Most teachers create at least some of their classroom materials, either as a supplement or as a replacement to the course book they are using. Are your materials good quality? You probably think they are but how do you know? And what can you do to make sure they pass a certain standard of quality control. Here are a few questions and answers that might help you to make your good materials even better.
Should I get an editor?
21st century skills … a few suggestions
Lots of authors have their first experience of developing materials when they create things for their own classes, either through necessity or because they want to personalise or substitute a course book they are using.
Variety: the spice of life
For me, the best lessons have a variety of interaction patterns. Learners might start off the lesson doing a mingling activity as a warmer. This would involve the whole class. Then they might spend time doing individual work, maybe reading a text or doing some exercises. Later in the lesson learners might work with a partner in a speaking activity, perhaps finishing off the lesson with group activity such as a team vocabulary game.
The 4 Cs
But a couple of things are pretty constant. The first – spending most of my waking hours in front of a computer screen under the auspices of ‘Working: Do not disturb’ and the second – spending much of this time actively seeking distractions to take me away from the task at hand. Occasionally these distractions lead me to new discoveries and sometimes I’m able to link one of these discoveries to my profession, enabling me to justify the meandering.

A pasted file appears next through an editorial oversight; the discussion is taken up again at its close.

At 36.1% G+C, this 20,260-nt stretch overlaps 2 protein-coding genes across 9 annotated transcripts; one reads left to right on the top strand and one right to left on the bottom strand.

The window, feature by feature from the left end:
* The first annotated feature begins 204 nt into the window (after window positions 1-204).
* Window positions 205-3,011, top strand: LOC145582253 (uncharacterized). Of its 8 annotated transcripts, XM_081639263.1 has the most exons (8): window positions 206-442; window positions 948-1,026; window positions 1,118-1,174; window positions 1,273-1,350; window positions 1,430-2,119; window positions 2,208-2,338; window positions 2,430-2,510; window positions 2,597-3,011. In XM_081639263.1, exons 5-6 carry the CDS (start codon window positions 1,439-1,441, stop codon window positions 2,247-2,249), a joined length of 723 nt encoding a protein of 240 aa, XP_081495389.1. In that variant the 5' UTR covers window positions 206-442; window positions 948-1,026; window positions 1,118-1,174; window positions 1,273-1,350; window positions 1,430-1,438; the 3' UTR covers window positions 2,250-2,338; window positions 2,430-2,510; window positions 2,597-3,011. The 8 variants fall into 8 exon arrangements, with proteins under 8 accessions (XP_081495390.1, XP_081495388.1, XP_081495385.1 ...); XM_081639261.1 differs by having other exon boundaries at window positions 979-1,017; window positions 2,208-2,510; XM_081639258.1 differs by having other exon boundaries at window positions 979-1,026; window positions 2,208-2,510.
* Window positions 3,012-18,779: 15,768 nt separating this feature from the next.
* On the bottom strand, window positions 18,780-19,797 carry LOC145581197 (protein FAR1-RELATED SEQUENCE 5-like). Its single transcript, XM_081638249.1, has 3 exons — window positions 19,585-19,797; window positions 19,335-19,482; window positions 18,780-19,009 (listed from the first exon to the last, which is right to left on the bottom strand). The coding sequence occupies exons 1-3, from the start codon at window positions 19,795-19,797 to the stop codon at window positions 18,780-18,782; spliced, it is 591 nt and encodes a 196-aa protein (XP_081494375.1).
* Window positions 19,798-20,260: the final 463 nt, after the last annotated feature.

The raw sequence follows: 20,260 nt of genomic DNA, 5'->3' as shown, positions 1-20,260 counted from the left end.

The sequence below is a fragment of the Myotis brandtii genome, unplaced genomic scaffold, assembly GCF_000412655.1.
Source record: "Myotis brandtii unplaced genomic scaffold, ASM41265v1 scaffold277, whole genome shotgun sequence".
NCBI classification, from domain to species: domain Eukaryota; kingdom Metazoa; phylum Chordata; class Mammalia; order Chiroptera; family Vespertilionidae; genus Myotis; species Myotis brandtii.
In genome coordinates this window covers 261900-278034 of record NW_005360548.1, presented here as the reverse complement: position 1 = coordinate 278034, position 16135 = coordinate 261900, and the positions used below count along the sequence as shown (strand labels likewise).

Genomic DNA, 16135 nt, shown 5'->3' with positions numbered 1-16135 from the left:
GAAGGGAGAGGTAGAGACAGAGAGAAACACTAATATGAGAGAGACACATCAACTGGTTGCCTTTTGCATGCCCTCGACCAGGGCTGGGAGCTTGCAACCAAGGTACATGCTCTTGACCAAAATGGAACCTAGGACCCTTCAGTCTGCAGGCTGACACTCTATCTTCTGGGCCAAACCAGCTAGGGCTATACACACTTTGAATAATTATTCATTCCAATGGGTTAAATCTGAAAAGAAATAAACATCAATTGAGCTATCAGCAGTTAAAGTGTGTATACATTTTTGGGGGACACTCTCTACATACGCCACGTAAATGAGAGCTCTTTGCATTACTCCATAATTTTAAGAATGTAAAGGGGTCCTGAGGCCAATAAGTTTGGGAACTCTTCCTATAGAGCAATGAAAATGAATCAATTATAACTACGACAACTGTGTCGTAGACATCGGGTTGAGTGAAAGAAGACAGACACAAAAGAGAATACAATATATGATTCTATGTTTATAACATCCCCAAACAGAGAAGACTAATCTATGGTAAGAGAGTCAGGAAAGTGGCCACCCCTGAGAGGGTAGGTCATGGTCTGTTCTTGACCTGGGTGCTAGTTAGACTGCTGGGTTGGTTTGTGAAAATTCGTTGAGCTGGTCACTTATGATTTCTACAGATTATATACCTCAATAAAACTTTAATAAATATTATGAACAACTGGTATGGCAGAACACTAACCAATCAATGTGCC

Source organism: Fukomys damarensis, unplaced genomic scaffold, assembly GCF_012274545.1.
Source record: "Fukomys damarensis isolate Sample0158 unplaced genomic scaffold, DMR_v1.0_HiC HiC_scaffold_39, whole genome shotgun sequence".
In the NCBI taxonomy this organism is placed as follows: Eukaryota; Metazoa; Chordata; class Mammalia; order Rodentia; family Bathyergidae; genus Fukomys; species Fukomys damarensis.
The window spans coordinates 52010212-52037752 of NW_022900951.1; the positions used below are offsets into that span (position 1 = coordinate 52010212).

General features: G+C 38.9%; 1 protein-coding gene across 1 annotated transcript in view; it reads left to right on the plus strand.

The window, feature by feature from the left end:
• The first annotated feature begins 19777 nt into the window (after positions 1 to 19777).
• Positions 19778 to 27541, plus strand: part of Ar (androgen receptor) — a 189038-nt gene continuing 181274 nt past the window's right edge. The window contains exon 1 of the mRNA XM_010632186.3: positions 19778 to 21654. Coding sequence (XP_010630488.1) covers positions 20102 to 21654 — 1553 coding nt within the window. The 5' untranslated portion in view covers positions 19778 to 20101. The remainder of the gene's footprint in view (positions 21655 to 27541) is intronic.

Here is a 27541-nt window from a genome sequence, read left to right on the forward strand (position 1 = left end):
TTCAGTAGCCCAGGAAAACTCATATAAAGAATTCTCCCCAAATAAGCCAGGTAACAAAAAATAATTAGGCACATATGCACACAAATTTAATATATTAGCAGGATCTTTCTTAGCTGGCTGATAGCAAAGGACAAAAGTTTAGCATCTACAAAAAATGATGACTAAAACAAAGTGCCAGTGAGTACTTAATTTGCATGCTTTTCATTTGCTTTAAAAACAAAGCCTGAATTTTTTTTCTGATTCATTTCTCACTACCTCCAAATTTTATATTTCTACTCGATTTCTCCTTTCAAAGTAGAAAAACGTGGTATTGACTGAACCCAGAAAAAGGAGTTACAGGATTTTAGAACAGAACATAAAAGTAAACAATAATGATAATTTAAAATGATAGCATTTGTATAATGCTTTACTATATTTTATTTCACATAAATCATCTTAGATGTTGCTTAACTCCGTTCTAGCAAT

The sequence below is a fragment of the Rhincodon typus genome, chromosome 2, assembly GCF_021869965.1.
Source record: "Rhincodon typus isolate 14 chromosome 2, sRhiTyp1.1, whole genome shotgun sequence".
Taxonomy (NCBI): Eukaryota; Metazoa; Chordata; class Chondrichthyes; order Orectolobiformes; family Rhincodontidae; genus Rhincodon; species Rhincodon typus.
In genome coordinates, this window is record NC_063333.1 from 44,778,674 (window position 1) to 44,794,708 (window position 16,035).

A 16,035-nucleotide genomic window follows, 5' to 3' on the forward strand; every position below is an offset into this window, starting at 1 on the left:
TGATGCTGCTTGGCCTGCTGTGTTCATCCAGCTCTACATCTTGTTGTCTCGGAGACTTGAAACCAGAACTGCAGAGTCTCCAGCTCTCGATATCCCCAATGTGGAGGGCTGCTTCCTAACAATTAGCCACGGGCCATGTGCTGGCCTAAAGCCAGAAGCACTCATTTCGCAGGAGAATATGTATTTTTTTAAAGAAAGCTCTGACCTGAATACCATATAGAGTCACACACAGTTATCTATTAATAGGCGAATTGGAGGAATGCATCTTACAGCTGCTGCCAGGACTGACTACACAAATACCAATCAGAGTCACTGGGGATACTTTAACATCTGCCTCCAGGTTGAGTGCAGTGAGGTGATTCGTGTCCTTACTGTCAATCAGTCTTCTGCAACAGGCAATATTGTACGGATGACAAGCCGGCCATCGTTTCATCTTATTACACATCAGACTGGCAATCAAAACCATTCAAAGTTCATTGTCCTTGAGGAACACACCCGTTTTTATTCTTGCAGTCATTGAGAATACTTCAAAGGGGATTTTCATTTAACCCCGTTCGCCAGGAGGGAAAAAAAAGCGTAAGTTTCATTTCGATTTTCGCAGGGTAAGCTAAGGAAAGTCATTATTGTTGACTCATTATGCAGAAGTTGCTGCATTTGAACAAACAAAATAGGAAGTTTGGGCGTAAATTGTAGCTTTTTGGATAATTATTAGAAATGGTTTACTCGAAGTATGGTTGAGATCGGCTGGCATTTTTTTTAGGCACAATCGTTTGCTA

In one kind, the teacher knew in advance that he would be away and will have prepared a lesson plan, complete with materials and maybe a few notes about the class itself; students to keep an eye on, students with special needs … The other kind happens when the teacher’s absence is unplanned and there hasn’t been time to make any such preparations. Some schools and Language Centres have ‘ready-to-go’ lessons available for these occasions; useful of course but not always ideal and hardly ever remarkable.
As with most good teaching practice, using activities to promote a student's confidence is a simple matter of common sense. Confident students make the best language learners. By creating a classroom in which your students have the confidence to learn, to speak, to make mistakes and ask questions – you are providing them with an environment in which to flourish.
Homework can be stressful – for the students who are often over-burdened, for the teachers who are already up to their necks in marking, and for the parents of young learners, constantly fighting (and losing) homework battles with their children. Nobody can agree on what’s right when it comes to homework. It is impossible to please everyone. Adam Simpson shares his four favourite arguments for and against giving homework in his blog post this month.
One of my first experiences as a teacher trainer was in 1990 when I did an in-house training workshop for my colleagues in an English academy in Madrid. The workshop was about using pictures in the classroom. I remember it because I’d been nervous beforehand and not really sure how my ideas would go down. But it was a success because then, as now, what most teachers wanted were some simple ideas that they could try out straight away. Pictures are a great resource for prompting speaking and writing and also for practising grammar and recycling vocabulary.
You can travel without a list of course but you will avoid a few problems if you spend a bit of time planning – not a whole week though. That would be silly. A few minutes should be enough. Pre-empting problems will bring peace of mind and when it comes to teaching, this is a major defence against burnout and work stress.